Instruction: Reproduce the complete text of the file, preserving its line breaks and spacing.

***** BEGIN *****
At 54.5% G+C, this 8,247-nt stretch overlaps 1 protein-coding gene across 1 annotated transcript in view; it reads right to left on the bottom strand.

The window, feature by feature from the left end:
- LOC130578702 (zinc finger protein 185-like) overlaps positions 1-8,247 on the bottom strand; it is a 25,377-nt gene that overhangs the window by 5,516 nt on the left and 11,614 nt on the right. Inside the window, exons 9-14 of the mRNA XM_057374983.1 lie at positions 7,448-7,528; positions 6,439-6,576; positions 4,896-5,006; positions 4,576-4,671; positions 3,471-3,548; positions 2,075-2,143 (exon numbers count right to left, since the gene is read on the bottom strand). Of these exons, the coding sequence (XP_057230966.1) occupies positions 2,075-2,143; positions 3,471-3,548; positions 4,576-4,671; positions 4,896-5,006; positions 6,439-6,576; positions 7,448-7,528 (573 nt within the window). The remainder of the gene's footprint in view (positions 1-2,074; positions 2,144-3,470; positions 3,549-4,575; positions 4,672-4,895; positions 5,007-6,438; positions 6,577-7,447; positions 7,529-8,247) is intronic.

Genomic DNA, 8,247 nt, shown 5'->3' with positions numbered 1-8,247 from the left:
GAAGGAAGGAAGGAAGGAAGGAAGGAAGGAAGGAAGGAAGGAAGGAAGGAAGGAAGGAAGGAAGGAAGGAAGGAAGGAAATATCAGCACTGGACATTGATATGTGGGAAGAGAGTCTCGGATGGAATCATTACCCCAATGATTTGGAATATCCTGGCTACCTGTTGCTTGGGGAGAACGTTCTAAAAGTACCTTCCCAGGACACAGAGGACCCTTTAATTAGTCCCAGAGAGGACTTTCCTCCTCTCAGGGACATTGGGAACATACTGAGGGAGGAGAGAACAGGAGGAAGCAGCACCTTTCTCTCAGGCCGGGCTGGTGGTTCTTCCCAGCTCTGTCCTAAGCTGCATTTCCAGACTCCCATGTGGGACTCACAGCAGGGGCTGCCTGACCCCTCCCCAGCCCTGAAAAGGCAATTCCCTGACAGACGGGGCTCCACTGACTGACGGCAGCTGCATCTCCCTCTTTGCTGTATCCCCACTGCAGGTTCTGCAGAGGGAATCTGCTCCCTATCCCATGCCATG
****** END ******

At 54.5% G+C, this 8,247-nt stretch overlaps 1 protein-coding gene across 1 annotated transcript in view; it reads right to left on the bottom strand.

The window, feature by feature from the left end:
- LOC130578702 (zinc finger protein 185-like) overlaps positions 1-8,247 on the bottom strand; it is a 25,377-nt gene that overhangs the window by 5,516 nt on the left and 11,614 nt on the right. Inside the window, exons 9-14 of the mRNA XM_057374983.1 lie at positions 7,448-7,528; positions 6,439-6,576; positions 4,896-5,006; positions 4,576-4,671; positions 3,471-3,548; positions 2,075-2,143 (exon numbers count right to left, since the gene is read on the bottom strand). Of these exons, the coding sequence (XP_057230966.1) occupies positions 2,075-2,143; positions 3,471-3,548; positions 4,576-4,671; positions 4,896-5,006; positions 6,439-6,576; positions 7,448-7,528 (573 nt within the window). The remainder of the gene's footprint in view (positions 1-2,074; positions 2,144-3,470; positions 3,549-4,575; positions 4,672-4,895; positions 5,007-6,438; positions 6,577-7,447; positions 7,529-8,247) is intronic.

Genomic DNA, 8,247 nt, shown 5'->3' with positions numbered 1-8,247 from the left:
GAAGGAAGGAAGGAAGGAAGGAAGGAAGGAAGGAAGGAAGGAAGGAAGGAAGGAAGGAAGGAAGGAAGGAAGGAAGGAAATATCAGCACTGGACATTGATATGTGGGAAGAGAGTCTCGGATGGAATCATTACCCCAATGATTTGGAATATCCTGGCTACCTGTTGCTTGGGGAGAACGTTCTAAAAGTACCTTCCCAGGACACAGAGGACCCTTTAATTAGTCCCAGAGAGGACTTTCCTCCTCTCAGGGACATTGGGAACATACTGAGGGAGGAGAGAACAGGAGGAAGCAGCACCTTTCTCTCAGGCCGGGCTGGTGGTTCTTCCCAGCTCTGTCCTAAGCTGCATTTCCAGACTCCCATGTGGGACTCACAGCAGGGGCTGCCTGACCCCTCCCCAGCCCTGAAAAGGCAATTCCCTGACAGACGGGGCTCCACTGACTGACGGCAGCTGCATCTCCCTCTTTGCTGTATCCCCACTGCAGGTTCTGCAGAGGGAATCTGCTCCCTATCCCATGCCATG